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FP3.0: Increasing the uptake of Long-Acting Reversible Contraceptives (LARCs) among adolescent females and young women in Cameroon
In sub-Saharan Africa, 25% of teenagers have started childbearing (ICF, 2015). While young women describe many of these births as planned and intentional, women under the age of 20 also have the greatest percentage of mistimed/unintended pregnancies compared to all other age groups. For example, in Cameroon, more than 30% of the births to this group were unwanted or wanted later (DHS 2011). Low age at first birth has a significant impact on the spacing of births and timing of future pregnancies. It may also reduce accumulation of human capital for both the mother and the child.
Co-sponsored with the UCLA Luskin Senior Fellows Speaker SeriesFind out more »
Instructor: Michael Tzen Title: Getting your Computational Tools for Research Location: October 25, 2018, 2:00-3:00 PM 4240 Public Affairs Building CCPR Seminar Room Content: We'll get you started on Github, Rstudio, Stata, and accessing Hoffman2 (UCLA's high performance computing cluster). Please RSVP below https://goo.gl/forms/W6hkM3bnOjfnYGJw2Find out more »
Social Science in the Age of Genomics
The cost of genetic information has been dropping at a rate faster than that of Moore's law in microcomputing. As a result, the science of genetic prediction has improved by leaps and bounds in recent years, and with it has emerged a novel field: sociogenomics. Sociogenomics seeks to integrate genetic and environmental information to obtain a more robust, complete picture of the causes of human behavior. This talk will highlight some recent examples of sociogenomic research, touching upon issues such as adolescent peer effects, racial discrimination, assortative mating, and fertility patterns. The talk will conclude by discussing the social and policy implications of genetic prediction.
Co-sponsored with the Public Policy and Applied Social Science Seminar SeriesFind out more »
Bayesian Population Projections with Migration Uncertainty
The United Nations recently issued official probabilistic population projections for all countries for the first time, using a Bayesian hierarchical modeling framework developed by our group at the University of Washington. These take account of uncertainty about future fertility and mortality, but not international migration. We propose a Bayesian hierarchical autoregressive model for obtaining joint probabilistic projections of migration rates for all countries, broken down by age and sex. Joint trajectories for all countries are constrained to satisfy the requirement of zero global net migration. We evaluate our model using out-of-sample validation and compare point projections to the projected migration rates from a persistence model similar to the UN's current method for projecting migration, and also to a state of the art gravity model. We also resolve an apparently paradoxical discrepancy between growth trends in the proportion of the world population migrating and the average absolute migration rate across countries. This is joint work with Jonathan Azose and Hana Ševčíková.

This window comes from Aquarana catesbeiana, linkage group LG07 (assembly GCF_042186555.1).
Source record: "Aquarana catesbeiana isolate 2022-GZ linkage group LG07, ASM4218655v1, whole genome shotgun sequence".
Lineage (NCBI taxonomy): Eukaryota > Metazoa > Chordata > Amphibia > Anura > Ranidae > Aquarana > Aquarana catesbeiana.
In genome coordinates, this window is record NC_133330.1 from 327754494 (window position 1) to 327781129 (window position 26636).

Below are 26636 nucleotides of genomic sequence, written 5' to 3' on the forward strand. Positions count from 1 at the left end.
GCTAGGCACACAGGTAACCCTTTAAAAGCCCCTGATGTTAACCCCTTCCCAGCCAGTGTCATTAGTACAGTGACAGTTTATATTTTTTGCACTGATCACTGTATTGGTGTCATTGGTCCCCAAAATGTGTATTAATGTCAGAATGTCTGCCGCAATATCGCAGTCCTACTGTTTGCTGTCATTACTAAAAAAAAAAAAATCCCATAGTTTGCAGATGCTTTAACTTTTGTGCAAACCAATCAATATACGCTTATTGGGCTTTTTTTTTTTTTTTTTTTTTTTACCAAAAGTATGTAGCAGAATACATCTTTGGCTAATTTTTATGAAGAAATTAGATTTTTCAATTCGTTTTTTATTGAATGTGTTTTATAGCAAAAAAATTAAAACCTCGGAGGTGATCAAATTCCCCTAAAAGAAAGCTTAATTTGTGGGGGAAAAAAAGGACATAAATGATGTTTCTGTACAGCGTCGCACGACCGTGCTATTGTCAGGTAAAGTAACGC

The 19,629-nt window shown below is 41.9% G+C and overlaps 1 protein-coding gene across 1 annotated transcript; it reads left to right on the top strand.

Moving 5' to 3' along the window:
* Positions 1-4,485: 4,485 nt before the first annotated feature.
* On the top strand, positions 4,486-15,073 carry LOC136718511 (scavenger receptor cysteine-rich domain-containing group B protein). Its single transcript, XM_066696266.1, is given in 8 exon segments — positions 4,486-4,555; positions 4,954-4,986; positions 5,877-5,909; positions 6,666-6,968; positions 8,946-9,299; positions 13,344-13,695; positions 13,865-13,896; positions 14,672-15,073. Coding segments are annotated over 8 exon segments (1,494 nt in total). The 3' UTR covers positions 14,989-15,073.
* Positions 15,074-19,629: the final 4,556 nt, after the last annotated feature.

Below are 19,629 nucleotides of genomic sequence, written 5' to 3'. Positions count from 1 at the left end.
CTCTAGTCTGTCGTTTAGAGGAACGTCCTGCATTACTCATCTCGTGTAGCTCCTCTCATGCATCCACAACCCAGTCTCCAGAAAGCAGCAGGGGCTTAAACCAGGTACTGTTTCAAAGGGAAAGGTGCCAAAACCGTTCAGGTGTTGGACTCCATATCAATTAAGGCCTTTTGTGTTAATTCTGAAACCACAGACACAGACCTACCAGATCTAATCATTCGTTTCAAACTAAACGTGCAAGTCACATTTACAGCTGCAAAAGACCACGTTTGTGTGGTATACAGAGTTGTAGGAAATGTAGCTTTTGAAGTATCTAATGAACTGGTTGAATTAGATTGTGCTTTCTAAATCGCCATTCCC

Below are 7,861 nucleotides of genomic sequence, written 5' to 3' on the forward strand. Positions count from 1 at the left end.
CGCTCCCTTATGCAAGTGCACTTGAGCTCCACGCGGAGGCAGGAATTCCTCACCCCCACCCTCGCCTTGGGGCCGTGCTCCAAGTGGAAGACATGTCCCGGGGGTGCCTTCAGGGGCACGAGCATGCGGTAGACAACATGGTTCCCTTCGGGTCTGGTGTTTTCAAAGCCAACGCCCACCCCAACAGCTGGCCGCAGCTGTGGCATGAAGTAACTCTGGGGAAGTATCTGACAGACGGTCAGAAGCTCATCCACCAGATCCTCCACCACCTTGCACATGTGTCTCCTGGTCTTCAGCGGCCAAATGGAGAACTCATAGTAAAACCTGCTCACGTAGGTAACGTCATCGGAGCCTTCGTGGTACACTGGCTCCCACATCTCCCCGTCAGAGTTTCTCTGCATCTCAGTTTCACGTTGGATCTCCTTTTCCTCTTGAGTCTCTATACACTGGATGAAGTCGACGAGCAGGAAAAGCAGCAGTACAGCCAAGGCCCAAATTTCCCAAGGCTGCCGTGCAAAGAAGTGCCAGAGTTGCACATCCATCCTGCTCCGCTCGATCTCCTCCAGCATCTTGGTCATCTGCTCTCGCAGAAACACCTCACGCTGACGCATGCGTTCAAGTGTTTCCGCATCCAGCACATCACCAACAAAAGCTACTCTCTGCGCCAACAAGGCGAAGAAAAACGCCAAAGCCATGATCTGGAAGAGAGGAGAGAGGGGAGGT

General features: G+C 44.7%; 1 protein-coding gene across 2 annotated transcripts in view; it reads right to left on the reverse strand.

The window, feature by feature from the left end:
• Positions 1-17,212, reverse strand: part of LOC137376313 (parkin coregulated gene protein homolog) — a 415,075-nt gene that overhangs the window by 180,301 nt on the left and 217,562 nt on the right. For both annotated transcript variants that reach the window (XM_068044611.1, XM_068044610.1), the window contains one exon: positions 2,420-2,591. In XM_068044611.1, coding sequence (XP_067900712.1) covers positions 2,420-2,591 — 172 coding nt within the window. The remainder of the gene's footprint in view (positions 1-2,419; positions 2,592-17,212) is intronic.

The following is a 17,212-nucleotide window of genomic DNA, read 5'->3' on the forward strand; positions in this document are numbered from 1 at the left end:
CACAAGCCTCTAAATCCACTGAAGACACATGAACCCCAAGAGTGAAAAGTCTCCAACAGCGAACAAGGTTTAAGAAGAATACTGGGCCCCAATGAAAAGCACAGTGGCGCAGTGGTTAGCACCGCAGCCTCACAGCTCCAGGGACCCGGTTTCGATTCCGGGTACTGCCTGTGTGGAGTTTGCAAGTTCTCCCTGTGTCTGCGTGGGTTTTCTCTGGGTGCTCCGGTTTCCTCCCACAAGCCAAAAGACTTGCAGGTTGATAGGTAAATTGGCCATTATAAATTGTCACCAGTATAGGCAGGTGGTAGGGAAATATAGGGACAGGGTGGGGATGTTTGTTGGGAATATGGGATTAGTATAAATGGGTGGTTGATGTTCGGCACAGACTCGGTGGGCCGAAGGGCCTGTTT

Co-sponsored with the Center for Social StatisticsFind out more »
Instructor: Michael Tzen Title: Practical Survey Analysis Location: November 15, 2018, 2:00-3:00 PM 4240 Public Affairs Building CCPR Seminar Room Content: We'll walk thru key steps of a data analysis involving a complex survey design. Please RSVP below https://goo.gl/forms/evIP7G8PN0UBG7x72Find out more »
Immigration Restrictions as Active Labor Market Policy: Evidence from the Mexican Bracero Exclusion
An important class of active labor market policy has received little impact evaluation: immigration barriers intended to raise wages and employment by shrinking labor supply. Theories of endogenous technical advance raise the possibility of limited or even perverse impact. We study a natural policy experiment: the exclusion of almost half a million Mexican bracero farm workers from the United States to improve farm labor market conditions. With novel labor market data we measure state-level exposure to exclusion and model the absent changes in technology or crop mix. We fail to reject zero labor market impact, inconsistent with this model.
Co-sponsored with the Public Policy and Applied Social Sciences SeminarFind out more »